...and on the large plate next to it, there is a white with purple mat. This kind of mat was used when people ate sashimi at the time. On top of it there is fish arranged in tsukuri-awase, a way of matching two kinds of food in different colors.

The two kinds of fish carefully arranged here are probably tai (sea bream) and maguro (tuna). On the side of the mat there are also three ingredients to flavor the sashimi with: daikon-oroshi (grated Japanese radish), wasabi and siler.

The black and yellow substance in the sake cups are probably boiled down sake and soya sauce for with the sashimi.

In the nearby bucket, nigiri-zushi (finger sushi) has been carefully arranged and piled together. On top there is shrimp, and the blue fish is probably kohada (gizzard shad). Inside, there is also a light-yellow piece of nigiri-zushi. Since a darker brown burned part can be seen, it might be anago (conger eel). On the bottom there is also maki-zushi (rolled sushi).

Nigiri-zushi was born in Edo. Since ancient times, pickled fish was fermented together with rice and referred to with terms like narezushi (‘ripened sushi’), and sushi that was rooted in sushi recipes found in various regions in the country also existed. Among them, there was oshi-zushi (pressed sushi) found in the Kamigata (Kyoto and Osaka) region, which was pressed with a special tool and later spread to Edo as well. In the 18th century, seasoning ingredients like vinegar and soy sauce became widespread, and nigiri-zushi first appears. The combination of flavored fish with rice and vinegar gave the food a long life before it expired, and since it was easy to prepare, it became a much-loved dish among the people of Edo.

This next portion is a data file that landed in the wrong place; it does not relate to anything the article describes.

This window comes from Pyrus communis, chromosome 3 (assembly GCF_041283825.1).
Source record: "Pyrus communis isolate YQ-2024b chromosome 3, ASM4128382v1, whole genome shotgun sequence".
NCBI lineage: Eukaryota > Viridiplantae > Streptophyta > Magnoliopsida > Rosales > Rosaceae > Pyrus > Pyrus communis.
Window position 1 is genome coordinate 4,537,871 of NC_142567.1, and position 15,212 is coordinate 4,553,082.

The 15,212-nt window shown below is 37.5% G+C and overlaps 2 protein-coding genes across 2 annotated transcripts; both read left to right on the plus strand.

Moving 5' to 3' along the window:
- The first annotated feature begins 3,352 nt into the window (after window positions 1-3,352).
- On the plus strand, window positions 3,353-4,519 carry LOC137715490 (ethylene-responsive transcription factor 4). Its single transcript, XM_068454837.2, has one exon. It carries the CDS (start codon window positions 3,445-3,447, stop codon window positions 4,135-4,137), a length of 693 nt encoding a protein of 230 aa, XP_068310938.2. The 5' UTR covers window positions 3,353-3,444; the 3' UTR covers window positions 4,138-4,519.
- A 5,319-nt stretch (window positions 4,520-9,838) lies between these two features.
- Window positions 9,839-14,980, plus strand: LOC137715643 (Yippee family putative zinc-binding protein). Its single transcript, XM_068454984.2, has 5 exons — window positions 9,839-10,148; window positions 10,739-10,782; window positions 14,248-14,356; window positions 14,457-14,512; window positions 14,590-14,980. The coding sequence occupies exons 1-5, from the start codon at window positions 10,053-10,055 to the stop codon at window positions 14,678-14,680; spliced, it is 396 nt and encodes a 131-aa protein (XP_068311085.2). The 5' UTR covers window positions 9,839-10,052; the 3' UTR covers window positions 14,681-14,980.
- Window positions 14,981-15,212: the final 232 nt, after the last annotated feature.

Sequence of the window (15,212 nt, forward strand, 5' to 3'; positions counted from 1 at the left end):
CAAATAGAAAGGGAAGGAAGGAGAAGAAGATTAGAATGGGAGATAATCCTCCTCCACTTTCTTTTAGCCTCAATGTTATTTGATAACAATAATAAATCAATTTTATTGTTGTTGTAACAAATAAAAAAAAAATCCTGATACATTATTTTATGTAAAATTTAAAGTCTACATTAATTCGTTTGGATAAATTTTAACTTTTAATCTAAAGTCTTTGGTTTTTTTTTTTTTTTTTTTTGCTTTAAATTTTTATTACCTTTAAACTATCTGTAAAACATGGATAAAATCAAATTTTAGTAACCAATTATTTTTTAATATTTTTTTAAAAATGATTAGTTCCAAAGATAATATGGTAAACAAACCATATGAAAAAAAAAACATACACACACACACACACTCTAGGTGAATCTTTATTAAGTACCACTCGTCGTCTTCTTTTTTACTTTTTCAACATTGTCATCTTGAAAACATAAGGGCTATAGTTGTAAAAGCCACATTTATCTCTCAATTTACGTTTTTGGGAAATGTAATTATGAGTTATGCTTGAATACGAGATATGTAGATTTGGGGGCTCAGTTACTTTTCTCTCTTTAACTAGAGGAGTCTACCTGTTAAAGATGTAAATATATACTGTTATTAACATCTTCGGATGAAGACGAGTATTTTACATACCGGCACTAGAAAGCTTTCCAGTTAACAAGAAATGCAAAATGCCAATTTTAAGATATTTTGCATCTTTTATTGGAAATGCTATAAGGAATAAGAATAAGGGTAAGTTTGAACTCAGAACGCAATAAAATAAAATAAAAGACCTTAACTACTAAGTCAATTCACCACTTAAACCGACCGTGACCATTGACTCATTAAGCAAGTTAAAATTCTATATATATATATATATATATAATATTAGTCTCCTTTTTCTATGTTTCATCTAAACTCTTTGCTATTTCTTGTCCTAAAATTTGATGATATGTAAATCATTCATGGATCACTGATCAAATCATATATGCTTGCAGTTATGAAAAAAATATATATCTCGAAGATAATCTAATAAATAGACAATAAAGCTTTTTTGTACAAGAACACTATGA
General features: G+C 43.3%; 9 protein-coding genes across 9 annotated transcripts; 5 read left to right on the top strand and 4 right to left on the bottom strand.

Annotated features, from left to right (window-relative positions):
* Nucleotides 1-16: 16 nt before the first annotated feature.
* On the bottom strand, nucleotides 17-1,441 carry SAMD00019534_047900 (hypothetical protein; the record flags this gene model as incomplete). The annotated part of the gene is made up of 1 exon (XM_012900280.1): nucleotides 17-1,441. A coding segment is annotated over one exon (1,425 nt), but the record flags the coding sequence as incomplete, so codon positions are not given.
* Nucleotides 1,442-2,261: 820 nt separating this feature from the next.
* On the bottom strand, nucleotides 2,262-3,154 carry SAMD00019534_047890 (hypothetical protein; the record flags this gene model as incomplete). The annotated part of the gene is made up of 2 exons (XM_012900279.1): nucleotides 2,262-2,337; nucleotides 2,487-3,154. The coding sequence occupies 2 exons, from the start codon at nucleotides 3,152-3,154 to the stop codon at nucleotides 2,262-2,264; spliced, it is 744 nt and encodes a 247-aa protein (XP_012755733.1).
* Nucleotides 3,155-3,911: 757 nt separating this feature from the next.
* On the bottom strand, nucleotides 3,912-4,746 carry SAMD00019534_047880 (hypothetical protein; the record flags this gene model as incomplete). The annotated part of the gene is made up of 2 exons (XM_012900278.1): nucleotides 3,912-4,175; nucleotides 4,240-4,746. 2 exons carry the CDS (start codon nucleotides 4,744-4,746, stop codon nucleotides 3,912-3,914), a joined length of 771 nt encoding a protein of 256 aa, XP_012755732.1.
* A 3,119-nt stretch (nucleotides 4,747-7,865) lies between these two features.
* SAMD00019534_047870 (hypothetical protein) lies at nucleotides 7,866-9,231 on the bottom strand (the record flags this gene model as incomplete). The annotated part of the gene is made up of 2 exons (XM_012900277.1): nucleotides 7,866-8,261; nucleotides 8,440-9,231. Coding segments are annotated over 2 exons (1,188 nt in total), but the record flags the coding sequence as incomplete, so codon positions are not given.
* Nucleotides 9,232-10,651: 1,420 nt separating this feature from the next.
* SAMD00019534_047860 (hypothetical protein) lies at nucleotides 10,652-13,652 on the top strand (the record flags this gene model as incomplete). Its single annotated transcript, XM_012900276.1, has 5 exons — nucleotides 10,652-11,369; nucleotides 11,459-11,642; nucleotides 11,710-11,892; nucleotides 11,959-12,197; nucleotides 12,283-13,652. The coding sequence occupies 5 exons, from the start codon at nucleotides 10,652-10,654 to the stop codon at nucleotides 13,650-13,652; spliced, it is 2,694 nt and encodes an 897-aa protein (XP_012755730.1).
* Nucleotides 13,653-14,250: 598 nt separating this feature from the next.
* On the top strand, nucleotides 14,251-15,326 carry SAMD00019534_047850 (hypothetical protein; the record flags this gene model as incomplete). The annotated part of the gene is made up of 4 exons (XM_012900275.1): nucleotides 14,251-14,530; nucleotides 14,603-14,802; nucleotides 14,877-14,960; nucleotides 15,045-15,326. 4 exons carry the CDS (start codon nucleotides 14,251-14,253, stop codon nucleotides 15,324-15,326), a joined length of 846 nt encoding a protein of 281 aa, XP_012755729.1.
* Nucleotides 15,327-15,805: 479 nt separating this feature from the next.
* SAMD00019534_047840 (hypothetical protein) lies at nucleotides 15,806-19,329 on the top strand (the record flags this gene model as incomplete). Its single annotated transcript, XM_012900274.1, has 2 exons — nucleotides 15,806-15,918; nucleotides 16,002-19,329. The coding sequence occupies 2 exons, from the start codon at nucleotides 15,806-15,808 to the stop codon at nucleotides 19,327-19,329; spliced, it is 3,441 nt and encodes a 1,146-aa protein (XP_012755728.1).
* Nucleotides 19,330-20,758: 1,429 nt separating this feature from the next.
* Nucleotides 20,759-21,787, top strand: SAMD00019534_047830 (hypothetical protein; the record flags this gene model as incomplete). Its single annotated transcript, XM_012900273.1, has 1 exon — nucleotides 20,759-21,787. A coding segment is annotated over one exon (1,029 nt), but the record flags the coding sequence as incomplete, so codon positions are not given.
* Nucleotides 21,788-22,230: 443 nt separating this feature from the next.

In the illustrated book Kane mouke hana no sakariba (Money-making Site of Blossoms) by the writer Jippensha Ikku (1765-1831), published in the 13th year of Bunsei (1830), an image of a sushi-selling yatai (street vendor) can be found. Nigiri-zushi in Edo started as street food. Together with the increasing popularity of the yatai, together with delivery, high-class sushi restaurants also appeared. This image probably depicts something being carried somewhere from a restaurants. Freely enjoying a feast in this way, was indispensable for the people of Edo. Sushi stacked up densely in this way looked pretty, and added color to the feast enjoyed below the cherry blossoms in full bloom.

Famous Restaurants of the Eastern Metropolis: Enentei (1853) by Utagawa Hiroshige (1797-1858)Ajinomoto Foundation For Dietary Culture

Sushi at home and in Restaurants